LO as paradise lost and liberation LO29833

From: Mark W. McElroy (mmcelroy@vermontel.net)
Date: 01/22/03

Replying to LO29824 --


I appreciate and agree with your points, but it doesn't relieve us (or
Peter) of the need to be clear about what, in fact, his assumptions
happened to be about organizations and how they operate. How can we be
expected to understand, much less evaluate, the value of a tool if the
nature of the object or system it purports to have impact on is left
undefined? Declaring that there are many possible descriptions of such
systems may be true, but it still tells us nothing about which one, or
ones, Peter in fact had in mind. Thus, I am still left wondering about
this, and am also left incapable of judging the suitability or potential
effectiveness of his approach. The underlying theory of practice is, by
definition, incomplete.



Don Dwiggins wrote:

>Mark writes in LO29760:
>>Next, what's your take (or others') on the statement Jan makes: "She notes
>>that The Fifth Discipline contains all or most of the important Christian
>>values (integrity, freedom, loyality, openness, forgiveness) but lacks a
>>normative framework"?
>>I think I agree with this question. In other words, what do the five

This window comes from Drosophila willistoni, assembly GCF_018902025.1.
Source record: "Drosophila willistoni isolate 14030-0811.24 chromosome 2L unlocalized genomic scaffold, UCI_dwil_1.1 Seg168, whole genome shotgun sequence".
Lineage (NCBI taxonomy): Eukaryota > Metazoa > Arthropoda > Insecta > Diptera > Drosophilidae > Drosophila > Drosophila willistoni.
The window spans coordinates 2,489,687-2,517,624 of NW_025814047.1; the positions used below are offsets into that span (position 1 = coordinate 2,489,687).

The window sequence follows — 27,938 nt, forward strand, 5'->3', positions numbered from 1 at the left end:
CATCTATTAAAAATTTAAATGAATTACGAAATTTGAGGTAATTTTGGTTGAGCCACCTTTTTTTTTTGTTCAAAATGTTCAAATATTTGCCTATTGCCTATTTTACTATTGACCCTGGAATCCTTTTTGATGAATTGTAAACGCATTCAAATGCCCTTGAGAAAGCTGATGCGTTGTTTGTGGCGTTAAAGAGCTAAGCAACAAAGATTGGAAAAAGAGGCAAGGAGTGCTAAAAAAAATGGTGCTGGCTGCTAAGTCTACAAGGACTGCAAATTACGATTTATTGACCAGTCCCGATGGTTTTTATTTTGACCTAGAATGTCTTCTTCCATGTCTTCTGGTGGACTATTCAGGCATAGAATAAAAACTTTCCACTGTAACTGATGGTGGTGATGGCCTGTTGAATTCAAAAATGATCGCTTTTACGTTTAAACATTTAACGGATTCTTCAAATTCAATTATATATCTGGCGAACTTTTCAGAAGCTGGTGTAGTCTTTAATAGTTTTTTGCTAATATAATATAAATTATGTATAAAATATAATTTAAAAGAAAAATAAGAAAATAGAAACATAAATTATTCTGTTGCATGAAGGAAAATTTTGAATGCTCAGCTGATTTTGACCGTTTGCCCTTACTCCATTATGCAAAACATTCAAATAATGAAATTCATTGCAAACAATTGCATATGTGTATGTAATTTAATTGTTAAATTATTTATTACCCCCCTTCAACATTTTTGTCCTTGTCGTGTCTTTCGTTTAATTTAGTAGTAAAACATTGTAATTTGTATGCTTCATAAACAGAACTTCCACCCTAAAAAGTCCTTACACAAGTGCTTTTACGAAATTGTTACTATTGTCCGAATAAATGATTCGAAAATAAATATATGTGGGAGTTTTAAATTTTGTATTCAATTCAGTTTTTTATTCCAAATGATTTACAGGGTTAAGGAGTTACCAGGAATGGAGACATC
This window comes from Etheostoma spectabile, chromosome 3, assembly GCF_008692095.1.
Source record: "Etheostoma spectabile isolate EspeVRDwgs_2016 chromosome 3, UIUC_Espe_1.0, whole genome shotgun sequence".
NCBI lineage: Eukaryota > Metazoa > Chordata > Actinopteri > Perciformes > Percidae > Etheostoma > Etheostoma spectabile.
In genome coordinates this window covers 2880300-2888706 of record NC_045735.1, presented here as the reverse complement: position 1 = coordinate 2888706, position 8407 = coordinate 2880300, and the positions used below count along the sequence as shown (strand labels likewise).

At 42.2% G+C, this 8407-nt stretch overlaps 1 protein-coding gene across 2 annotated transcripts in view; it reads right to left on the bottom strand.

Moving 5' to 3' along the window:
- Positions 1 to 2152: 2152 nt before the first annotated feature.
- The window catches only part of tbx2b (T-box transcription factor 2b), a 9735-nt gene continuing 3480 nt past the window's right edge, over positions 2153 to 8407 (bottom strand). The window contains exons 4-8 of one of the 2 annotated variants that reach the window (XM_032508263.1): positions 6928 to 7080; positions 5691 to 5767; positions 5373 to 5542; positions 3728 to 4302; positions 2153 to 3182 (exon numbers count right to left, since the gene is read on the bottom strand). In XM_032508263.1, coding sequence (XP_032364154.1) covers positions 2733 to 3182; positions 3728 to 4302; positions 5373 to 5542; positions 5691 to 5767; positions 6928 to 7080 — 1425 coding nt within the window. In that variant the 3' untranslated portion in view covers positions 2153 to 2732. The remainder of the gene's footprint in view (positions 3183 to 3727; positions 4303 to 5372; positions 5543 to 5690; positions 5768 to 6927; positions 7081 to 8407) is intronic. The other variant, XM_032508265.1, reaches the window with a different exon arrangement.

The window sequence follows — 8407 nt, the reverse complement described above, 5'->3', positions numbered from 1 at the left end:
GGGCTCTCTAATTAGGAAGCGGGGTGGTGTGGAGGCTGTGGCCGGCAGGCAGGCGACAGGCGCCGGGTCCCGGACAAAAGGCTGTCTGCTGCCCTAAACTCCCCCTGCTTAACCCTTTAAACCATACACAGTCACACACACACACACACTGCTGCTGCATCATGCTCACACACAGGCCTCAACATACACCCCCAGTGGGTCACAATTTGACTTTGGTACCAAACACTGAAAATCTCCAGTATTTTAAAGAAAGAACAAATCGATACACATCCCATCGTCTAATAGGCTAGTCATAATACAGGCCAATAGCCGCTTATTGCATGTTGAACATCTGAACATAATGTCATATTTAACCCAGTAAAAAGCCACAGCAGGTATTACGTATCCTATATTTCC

>>disciplines map into, or onto? What is the theory of organizational
>>behavior that the five-discipline idea of practice relates to? What is
>>the 'thing' that the act of practicing the five disciplines has impact on,
>>and why is it five and not six, etc.? How do the five kinds of practices
>>map into or onto the thing we're trying to have impact on? What is the
>>vision of the underlying thing, or the view of what a healthy learning
>>organization looks like that logically leads to Peter's five disciples and
>>not some other five, six, or a hundred and six? Where is the underlying
>>normative (or even descriptive) model?
>These are good questions, except for the word "the", implying that there
>must be exactly one such model. The 5Ds may be compatible with several
>models, that in their full elaboration may be incompatible with each
>It's probably a good thing that Senge didn't try to elaborate his
>principles into such a "normative framework" in his book (or its
>successors). There'll be time enough, when many good examples of LOs
>exist, for experience with them to provide a good foundation for such


"Mark W. McElroy" <mmcelroy@vermontel.net>

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